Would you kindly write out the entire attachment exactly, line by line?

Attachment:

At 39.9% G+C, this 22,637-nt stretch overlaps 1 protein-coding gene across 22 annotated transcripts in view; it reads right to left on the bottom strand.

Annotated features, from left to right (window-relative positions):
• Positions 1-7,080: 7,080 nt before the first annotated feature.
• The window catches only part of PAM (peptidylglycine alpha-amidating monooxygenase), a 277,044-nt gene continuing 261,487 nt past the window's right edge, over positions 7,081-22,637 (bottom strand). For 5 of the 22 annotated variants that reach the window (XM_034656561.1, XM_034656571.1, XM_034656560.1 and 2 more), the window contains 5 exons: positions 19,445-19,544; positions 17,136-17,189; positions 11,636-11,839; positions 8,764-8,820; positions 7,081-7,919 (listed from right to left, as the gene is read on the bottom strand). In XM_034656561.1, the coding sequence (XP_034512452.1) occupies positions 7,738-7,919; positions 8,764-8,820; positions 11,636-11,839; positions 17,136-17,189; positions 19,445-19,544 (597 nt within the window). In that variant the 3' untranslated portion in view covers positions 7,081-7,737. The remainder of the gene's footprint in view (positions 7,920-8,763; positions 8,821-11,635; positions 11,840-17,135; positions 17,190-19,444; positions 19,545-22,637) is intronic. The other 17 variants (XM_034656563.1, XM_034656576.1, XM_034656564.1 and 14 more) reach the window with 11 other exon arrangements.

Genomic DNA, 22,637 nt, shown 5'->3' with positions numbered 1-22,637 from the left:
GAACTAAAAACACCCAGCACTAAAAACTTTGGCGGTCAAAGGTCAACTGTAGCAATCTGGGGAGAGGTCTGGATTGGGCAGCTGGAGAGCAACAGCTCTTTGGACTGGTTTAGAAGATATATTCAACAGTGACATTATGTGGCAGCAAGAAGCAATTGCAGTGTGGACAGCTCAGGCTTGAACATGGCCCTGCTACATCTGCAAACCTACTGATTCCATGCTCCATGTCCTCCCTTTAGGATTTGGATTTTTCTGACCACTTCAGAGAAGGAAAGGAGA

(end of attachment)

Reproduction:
At 39.9% G+C, this 22,637-nt stretch overlaps 1 protein-coding gene across 22 annotated transcripts in view; it reads right to left on the bottom strand.

Annotated features, from left to right (window-relative positions):
• Positions 1-7,080: 7,080 nt before the first annotated feature.
• The window catches only part of PAM (peptidylglycine alpha-amidating monooxygenase), a 277,044-nt gene continuing 261,487 nt past the window's right edge, over positions 7,081-22,637 (bottom strand). For 5 of the 22 annotated variants that reach the window (XM_034656561.1, XM_034656571.1, XM_034656560.1 and 2 more), the window contains 5 exons: positions 19,445-19,544; positions 17,136-17,189; positions 11,636-11,839; positions 8,764-8,820; positions 7,081-7,919 (listed from right to left, as the gene is read on the bottom strand). In XM_034656561.1, the coding sequence (XP_034512452.1) occupies positions 7,738-7,919; positions 8,764-8,820; positions 11,636-11,839; positions 17,136-17,189; positions 19,445-19,544 (597 nt within the window). In that variant the 3' untranslated portion in view covers positions 7,081-7,737. The remainder of the gene's footprint in view (positions 7,920-8,763; positions 8,821-11,635; positions 11,840-17,135; positions 17,190-19,444; positions 19,545-22,637) is intronic. The other 17 variants (XM_034656563.1, XM_034656576.1, XM_034656564.1 and 14 more) reach the window with 11 other exon arrangements.

Genomic DNA, 22,637 nt, shown 5'->3' with positions numbered 1-22,637 from the left:
GAACTAAAAACACCCAGCACTAAAAACTTTGGCGGTCAAAGGTCAACTGTAGCAATCTGGGGAGAGGTCTGGATTGGGCAGCTGGAGAGCAACAGCTCTTTGGACTGGTTTAGAAGATATATTCAACAGTGACATTATGTGGCAGCAAGAAGCAATTGCAGTGTGGACAGCTCAGGCTTGAACATGGCCCTGCTACATCTGCAAACCTACTGATTCCATGCTCCATGTCCTCCCTTTAGGATTTGGATTTTTCTGACCACTTCAGAGAAGGAAAGGAGA